avowable


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a·vow

 (ə-vou′)
tr.v. a·vowed, a·vow·ing, a·vows
1. To acknowledge or declare openly and unashamedly: avowed their faith in the electoral process.
2. To state positively; declare: "Various church councils have avowed that evolution poses no threat to supernatural belief" (Frederick C. Crews).

[Middle English avowen, from Old French avouer, from Latin advocāre, to call upon; see advocate.]

a·vow′a·ble adj.
a·vow′a·bly adv.
a·vow′ed·ly (-ĭd-lē) adv.
a·vow′er n.
Mentioned in ?
References in classic literature ?
The next proceedings were of a public and avowable nature, and strictly followed the customary precedents on such occasions.
I have never grudged you money within reason, for any avowable purpose; you had just to come to me and speak.
Far from the comforting happy ending of much popular fiction, The Bell Jar communicates a discouraging fact about our world--that there is no avowable or operative community.
Indeed, the public emphasis put on the opposition between Anakazza and Kamaya in contemporary Faya often seems to hide less avowable but nonetheless highly relevant tensions between rich and poor, urban and rural, army personnel and others, those who have 'made it' in contemporary Chad and those who have failed.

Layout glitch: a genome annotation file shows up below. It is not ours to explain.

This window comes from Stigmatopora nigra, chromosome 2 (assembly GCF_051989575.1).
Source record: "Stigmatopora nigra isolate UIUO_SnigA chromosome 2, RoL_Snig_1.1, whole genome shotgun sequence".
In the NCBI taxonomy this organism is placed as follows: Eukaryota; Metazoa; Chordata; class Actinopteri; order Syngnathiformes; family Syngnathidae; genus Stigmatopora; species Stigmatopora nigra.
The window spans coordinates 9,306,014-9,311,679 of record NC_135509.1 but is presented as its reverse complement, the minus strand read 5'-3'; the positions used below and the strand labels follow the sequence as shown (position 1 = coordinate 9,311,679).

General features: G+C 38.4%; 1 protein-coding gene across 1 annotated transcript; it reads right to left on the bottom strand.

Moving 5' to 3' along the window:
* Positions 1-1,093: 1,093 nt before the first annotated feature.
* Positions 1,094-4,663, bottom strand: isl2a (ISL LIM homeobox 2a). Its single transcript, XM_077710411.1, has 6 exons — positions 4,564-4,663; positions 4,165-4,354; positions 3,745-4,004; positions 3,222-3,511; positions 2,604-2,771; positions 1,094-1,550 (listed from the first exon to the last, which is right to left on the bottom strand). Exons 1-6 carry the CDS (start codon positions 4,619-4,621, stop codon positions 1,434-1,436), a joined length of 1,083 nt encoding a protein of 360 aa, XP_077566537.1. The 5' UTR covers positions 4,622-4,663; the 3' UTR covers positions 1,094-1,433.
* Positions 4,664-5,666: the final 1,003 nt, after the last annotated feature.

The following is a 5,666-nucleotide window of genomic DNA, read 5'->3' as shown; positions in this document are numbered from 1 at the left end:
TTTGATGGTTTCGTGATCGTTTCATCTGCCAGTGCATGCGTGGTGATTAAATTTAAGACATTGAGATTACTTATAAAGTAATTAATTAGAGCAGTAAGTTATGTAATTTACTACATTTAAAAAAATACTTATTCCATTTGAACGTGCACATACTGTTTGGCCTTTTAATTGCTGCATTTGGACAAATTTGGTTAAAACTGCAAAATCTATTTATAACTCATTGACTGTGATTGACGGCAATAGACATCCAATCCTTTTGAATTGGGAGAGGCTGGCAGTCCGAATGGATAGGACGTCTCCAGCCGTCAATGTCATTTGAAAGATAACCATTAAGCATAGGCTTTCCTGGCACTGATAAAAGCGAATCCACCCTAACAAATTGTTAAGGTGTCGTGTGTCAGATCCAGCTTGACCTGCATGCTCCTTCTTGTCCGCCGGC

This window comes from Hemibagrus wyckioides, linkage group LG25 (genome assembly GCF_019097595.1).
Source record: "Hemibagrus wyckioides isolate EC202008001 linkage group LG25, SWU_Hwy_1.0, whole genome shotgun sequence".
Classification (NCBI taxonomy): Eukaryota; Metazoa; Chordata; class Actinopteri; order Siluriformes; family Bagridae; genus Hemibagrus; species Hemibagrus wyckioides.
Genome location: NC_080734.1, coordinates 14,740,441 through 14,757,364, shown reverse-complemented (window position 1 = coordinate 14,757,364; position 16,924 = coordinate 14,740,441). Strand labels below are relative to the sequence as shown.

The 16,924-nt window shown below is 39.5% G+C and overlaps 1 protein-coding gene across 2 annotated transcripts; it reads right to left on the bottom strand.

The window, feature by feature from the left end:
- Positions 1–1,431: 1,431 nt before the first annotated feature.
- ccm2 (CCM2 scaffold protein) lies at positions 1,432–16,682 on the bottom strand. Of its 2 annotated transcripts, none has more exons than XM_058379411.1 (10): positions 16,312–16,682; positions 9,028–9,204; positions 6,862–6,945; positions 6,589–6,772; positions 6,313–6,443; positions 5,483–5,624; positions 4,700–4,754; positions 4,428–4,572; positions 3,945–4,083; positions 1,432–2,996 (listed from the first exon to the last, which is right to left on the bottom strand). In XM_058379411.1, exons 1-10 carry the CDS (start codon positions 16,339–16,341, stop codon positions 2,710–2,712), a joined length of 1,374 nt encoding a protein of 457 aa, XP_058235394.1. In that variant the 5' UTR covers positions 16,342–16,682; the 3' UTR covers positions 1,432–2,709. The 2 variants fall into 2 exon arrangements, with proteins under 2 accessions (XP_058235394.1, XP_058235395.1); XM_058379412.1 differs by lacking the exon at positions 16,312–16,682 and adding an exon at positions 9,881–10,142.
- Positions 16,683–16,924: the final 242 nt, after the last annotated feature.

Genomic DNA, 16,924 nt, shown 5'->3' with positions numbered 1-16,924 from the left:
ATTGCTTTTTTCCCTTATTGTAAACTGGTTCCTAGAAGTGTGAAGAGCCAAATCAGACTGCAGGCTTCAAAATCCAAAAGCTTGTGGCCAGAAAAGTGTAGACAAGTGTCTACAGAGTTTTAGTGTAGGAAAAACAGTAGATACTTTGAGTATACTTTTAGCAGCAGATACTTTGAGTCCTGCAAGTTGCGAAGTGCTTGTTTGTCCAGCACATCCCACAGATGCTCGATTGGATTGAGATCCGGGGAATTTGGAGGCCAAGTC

(242) In the process, Congress would presumably be required to give more careful consideration to the avowable interests of deportable aliens as well as the relevant constitutional norms.
It could also be due to integrated use of both these amendments that have avowable effects on soil chemical properties by forming soluble complexes with Zn which ultimately increased the nutrient availability to plants resulting higher dry biomass.
All males over the age of eighteen and under sixty years, physically and mentally sound, who are not normally engaged in any work and who can not justify an avowable means of existence either are considered to be in a state of vagrancy and can therefore be punished with a prison sentence of one month to one year.